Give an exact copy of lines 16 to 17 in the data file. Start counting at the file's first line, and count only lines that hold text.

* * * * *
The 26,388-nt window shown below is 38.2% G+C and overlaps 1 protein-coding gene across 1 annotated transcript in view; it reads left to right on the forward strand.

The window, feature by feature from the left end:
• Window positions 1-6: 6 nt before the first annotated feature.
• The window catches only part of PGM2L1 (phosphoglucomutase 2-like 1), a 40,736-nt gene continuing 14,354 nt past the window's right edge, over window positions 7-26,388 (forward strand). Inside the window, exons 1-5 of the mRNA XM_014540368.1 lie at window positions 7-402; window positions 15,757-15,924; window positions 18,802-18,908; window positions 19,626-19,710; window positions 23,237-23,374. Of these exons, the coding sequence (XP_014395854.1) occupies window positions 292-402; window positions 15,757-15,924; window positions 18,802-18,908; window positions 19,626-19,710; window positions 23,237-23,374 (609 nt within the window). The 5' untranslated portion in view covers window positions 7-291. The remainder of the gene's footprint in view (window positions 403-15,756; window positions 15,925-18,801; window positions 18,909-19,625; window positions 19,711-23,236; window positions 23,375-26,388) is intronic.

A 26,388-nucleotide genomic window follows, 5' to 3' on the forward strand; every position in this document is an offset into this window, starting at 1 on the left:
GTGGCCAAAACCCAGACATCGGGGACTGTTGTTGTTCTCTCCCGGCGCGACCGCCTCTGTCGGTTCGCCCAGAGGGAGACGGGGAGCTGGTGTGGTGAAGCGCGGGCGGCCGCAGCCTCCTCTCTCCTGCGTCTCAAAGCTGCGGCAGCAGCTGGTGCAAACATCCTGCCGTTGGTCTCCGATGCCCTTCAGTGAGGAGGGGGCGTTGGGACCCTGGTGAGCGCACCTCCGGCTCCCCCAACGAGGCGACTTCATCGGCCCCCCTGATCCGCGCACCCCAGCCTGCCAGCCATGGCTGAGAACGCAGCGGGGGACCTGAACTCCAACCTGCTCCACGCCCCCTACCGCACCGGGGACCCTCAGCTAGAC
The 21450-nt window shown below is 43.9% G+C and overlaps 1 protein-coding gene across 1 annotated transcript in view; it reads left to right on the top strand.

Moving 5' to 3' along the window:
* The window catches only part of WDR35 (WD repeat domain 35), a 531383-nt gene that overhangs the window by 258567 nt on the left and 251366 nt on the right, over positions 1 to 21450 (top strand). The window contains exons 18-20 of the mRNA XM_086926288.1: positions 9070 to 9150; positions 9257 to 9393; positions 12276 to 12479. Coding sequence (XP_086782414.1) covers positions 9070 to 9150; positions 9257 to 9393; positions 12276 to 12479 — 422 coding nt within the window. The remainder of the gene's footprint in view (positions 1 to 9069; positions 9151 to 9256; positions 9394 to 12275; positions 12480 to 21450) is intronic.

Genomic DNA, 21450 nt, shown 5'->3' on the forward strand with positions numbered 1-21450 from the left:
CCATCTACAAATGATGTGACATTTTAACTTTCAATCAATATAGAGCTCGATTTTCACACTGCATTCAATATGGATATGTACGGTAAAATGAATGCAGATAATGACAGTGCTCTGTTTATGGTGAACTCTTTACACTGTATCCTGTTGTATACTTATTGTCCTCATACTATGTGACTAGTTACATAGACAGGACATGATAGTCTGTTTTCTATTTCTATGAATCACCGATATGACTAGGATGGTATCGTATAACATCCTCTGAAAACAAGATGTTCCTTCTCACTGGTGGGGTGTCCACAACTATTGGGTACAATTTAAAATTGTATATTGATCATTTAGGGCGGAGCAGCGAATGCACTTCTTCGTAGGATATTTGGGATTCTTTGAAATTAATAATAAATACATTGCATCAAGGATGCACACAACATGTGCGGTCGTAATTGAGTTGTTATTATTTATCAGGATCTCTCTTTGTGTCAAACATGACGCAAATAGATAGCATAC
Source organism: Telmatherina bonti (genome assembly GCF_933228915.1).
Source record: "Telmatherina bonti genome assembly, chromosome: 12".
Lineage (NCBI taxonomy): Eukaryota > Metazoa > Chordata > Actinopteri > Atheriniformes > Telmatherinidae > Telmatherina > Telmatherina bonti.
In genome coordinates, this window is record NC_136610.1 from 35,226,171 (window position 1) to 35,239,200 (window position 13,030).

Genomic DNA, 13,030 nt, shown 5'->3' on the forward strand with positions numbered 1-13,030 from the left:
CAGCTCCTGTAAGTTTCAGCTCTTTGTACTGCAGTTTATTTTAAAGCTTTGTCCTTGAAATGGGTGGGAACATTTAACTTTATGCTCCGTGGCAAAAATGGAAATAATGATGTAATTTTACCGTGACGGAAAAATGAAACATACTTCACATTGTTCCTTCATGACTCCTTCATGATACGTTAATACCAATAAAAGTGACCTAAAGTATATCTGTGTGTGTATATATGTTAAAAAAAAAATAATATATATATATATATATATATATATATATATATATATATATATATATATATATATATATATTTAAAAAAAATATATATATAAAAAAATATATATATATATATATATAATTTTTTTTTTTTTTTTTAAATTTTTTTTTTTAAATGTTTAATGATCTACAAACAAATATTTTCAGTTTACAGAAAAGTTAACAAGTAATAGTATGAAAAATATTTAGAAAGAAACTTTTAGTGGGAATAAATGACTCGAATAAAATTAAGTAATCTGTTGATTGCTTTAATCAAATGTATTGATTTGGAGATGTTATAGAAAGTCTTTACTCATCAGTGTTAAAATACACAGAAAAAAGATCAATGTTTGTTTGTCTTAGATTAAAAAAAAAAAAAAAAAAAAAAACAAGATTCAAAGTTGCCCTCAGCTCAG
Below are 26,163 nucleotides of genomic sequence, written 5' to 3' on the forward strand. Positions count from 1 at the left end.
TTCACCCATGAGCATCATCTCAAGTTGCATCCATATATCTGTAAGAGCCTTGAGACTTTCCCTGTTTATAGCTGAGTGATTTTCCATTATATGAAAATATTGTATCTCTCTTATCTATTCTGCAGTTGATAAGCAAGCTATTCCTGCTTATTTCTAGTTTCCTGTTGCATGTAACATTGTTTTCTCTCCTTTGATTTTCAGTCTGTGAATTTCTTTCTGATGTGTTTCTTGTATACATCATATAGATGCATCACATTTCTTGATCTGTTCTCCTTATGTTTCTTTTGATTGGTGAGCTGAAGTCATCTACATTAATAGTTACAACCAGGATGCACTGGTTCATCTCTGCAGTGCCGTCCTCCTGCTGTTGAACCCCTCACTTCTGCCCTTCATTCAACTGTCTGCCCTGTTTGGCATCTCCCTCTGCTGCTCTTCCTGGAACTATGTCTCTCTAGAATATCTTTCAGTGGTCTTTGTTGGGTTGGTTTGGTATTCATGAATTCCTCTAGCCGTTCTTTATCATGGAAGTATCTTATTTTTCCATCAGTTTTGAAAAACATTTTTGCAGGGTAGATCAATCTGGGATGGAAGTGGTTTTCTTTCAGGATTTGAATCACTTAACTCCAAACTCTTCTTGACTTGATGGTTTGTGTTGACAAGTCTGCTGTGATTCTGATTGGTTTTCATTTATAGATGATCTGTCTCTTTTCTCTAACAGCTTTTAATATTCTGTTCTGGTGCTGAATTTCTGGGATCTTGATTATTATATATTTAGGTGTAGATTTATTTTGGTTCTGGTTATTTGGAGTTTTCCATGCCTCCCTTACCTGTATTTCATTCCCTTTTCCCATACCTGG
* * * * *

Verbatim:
Genomic DNA, 13,030 nt, shown 5'->3' on the forward strand with positions numbered 1-13,030 from the left:
CAGCTCCTGTAAGTTTCAGCTCTTTGTACTGCAGTTTATTTTAAAGCTTTGTCCTTGAAATGGGTGGGAACATTTAACTTTATGCTCCGTGGCAAAAATGGAAATAATGATGTAATTTTACCGTGACGGAAAAATGAAACATACTTCACATTGTTCCTTCATGACTCCTTCATGATACGTTAATACCAATAAAAGTGACCTAAAGTATATCTGTGTGTGTATATATGTTAAAAAAAAAATAATATATATATATATATATATATATATATATATATATATATATATATATATATATATATATATTTAAAAAAAATATATATATAAAAAAATATATATATATATATATATAATTTTTTTTTTTTTTTTTAAATTTTTTTTTTTAAATGTTTAATGATCTACAAACAAATATTTTCAGTTTACAGAAAAGTTAACAAGTAATAGTATGAAAAATATTTAGAAAGAAACTTTTAGTGGGAATAAATGACTCGAATAAAATTAAGTAATCTGTTGATTGCTTTAATCAAATGTATTGATTTGGAGATGTTATAGAAAGTCTTTACTCATCAGTGTTAAAATACACAGAAAAAAGATCAATGTTTGTTTGTCTTAGATTAAAAAAAAAAAAAAAAAAAAAAACAAGATTCAAAGTTGCCCTCAGCTCAG